Jewish soldier's reburial sparks furor over power of ultra-Orthodox in Israel

December 30, 1993|By Doug Struck | Doug Struck,Jerusalem Bureau

TEL AVIV, Israel -- They moved the grave of Amir Fisch; dug him up, filled the old pit with sand and lowered his corpse into a new hole 20 paces away.

The Jewish soldier was buried too close -- for the army's chief rabbi -- to Amos Yarkoni, a war hero who started the army's elite Bedouin tracker unit, and who lost his arm and leg in separate battles.

Too close, because Mr. Yarkoni was an Arab.

The decision to move the Jewish soldier's grave in Tel Aviv's military cemetery this week brought an outpouring of protest. It highlighted the gap between most Israelis and the Orthodox religious establishment that controls many aspects of life.

"It was disgraceful," fumed Israeli Cabinet minister Shulamit Aloni. "The person responsible for insulting Yarkoni's status should be dismissed."

"My decision was based on Jewish law," retorted Maj. Gen. Gad Navon, the army rabbi. He was only following the Orthodox religious rules, which say Jews should not be buried next to non-Jews.

The rules of the Orthodox dictate a wide variety of Israel's everyday life -- burials, marriages, business openings, bus transportation on Saturdays, even the food in the grocery stores.

Many secular Israelis resent the control by the ultra-Orthodox, who make up less than 20 percent of the population.

"There is a deep feeling that the religious in Jerusalem have too great an influence," said Zev Katz, a professor at Hebrew University and a leading secularist. "The issues separating religious and non-religious are very serious. And the religious bloc is becoming more and more fundamentalist."

Not that the so-called seculars have abandoned Jewish values and practices. A poll of nearly 2,400 Israelis in late 1991 by the Louis Guttman Israel Institute of Applied Social Research found that most people observe at least some of the traditions.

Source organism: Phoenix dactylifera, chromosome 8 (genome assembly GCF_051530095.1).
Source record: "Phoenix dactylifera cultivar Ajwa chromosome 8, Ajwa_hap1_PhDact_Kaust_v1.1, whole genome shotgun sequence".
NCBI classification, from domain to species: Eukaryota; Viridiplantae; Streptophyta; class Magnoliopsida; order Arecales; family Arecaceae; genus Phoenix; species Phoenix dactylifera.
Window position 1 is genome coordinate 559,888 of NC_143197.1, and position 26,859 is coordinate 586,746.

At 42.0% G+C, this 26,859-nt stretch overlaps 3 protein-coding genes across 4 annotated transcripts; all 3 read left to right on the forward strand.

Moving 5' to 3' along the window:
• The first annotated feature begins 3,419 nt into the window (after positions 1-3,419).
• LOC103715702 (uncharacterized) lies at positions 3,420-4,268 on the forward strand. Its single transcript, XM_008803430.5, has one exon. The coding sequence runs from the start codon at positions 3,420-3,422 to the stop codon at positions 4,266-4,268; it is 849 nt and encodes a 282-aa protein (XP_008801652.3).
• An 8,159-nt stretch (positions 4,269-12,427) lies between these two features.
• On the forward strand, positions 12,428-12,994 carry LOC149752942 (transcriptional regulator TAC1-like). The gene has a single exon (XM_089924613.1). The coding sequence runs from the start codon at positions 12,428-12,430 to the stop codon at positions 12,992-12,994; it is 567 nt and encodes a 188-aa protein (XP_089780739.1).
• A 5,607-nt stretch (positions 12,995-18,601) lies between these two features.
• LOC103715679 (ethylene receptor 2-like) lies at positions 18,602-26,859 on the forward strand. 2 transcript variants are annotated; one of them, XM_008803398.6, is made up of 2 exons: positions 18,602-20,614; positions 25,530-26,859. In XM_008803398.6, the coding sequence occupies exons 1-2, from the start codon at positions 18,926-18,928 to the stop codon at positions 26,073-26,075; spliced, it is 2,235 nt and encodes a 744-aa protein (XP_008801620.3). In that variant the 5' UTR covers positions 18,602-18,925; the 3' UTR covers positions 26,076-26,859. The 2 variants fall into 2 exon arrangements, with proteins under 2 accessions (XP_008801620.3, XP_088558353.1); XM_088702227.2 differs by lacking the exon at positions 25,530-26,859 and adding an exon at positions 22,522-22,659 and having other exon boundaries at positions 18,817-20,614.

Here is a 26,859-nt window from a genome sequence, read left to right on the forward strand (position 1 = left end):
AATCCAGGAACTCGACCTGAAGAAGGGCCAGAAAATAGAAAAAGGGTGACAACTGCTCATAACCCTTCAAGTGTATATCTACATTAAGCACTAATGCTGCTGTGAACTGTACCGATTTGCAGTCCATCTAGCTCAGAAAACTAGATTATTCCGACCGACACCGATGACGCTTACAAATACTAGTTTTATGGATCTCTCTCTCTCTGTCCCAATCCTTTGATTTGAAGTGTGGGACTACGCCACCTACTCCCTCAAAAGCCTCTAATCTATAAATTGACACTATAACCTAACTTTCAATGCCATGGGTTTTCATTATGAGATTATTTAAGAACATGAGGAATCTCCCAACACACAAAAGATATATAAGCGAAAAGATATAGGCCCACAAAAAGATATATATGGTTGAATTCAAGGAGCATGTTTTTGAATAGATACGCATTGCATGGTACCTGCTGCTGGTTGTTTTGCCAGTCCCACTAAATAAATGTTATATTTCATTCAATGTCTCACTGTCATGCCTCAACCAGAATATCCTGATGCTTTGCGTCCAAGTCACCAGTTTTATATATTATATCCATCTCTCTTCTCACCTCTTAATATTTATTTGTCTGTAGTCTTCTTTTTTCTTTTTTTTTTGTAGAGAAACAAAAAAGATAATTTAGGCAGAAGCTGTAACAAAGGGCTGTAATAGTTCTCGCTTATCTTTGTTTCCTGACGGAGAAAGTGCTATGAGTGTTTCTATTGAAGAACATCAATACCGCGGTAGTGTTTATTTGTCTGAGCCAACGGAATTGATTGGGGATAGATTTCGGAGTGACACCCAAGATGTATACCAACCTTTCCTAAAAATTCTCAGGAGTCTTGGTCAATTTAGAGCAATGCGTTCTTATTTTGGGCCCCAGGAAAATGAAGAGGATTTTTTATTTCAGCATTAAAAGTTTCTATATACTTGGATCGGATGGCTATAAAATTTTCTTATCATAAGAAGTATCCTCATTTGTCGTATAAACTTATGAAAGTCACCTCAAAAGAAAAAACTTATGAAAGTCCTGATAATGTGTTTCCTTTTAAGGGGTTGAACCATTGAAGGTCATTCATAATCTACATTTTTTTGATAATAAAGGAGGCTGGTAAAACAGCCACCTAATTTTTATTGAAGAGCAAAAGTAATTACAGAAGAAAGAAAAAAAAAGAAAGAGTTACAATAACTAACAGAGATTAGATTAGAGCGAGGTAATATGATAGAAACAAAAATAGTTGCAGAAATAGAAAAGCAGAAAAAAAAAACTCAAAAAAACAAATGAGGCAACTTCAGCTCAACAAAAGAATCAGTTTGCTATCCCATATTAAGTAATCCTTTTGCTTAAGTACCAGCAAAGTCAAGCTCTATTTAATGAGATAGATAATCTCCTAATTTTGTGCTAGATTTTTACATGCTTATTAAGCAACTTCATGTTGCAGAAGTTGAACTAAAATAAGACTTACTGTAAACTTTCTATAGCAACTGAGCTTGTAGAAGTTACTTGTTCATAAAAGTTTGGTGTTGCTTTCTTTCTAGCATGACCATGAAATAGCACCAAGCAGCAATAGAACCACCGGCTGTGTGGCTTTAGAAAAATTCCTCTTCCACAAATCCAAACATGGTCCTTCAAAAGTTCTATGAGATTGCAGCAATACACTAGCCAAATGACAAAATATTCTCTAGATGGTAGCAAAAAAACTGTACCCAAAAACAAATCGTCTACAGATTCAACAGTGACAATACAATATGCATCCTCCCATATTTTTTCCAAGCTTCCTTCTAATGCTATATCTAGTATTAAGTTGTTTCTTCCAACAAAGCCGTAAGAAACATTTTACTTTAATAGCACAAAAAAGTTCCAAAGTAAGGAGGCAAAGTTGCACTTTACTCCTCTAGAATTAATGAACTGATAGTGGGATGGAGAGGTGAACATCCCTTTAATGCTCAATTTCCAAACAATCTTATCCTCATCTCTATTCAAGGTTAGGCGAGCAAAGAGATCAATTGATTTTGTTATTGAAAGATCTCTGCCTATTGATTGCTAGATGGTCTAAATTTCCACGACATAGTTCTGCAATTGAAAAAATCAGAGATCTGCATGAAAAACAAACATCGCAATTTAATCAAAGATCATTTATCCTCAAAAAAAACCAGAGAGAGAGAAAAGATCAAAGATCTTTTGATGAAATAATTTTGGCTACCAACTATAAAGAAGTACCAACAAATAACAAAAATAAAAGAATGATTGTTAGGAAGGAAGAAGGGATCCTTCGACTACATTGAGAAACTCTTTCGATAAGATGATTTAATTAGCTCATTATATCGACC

For example, while the modern urban lifestyle of "secular" Tel Aviv seems an antithesis to the scowling black-cloaked religiosity of Jerusalem, the study found that two-thirds of all Israelis observe the Sabbath, at least by lighting candles or preparing a special meal. About 90 percent follow the kosher eating rules at least some time; more than 70 percent participate in a Passover Seder, fast on Yom Kippur and light Hanukkah candles, and more than 80 percent subscribe to such ceremonies as a bar mitzvah or traditional marriage.

"Israelis are committed to the Jewish traditions," said Shlomit Levy, the senior researcher for the study. "What's really common to all of them is the values: having a Seder, having children knowing something about the Jewish culture."

Most prefer separation

But the poll showed that 56 percent of Israelis lean toward a severance of state and religion, and a majority favor instituting civil marriages, and two-thirds want movie theaters to open and buses to run on the Sabbath. Less than a third of the respondents consider relations between religious and non-religious as good.

"They don't want Jewish tradition imposed on them," she said. "They want to be selective in what they observe."

In many areas of life here, they do not have such options. The Orthodox rabbinate has acquired a monopoly over some areas through the deference shown by Israeli governments to the rabbis and through years of power accumulated by their pivotal political role.

They have blocked the import of non-kosher meat. No marriage is legal in Israel unless it is performed by an Orthodox rabbi. Many public streets are closed to traffic on the Sabbath, as are movie theaters and other entertainment. Burials must be performed by Orthodox rules.

"Why is it that a soldier from a secular kibbutz must be subject to an Orthodox burial, a funeral ritual which is alien to the lifestyle he has taken?" asked Uri Regev, a rabbi of the Reform movement of Judaism and director of the Israel Religious Action Center.

U.S. branches unrecognized

Rabbi Regev cannot legally marry two Jews. The more liberal Reform and Conservative movements -- branches of Judaism common in the United States -- are unrecognized here, virtually "underground movements," Rabbi Regev noted.

"There's a serious infringement on the rights to marry, the right to establish a family as one sees fit," he said.

He sees no contradiction between the study showing widespread observance of Jewish customs and an accompanying resentment of the ultra-Orthodox. "The same individual who says, 'I am observant,' will say, 'I don't want the state run by the religious establishment,' " he noted. "There's a growing gap between the average Israeli and those insisting on pushing religion down their throats with the rule of the state."

The controversy over the Fisch burial struck that chord. The 26-year-old staff sergeant died Saturday, killed with his own weapon in a suspected suicide.

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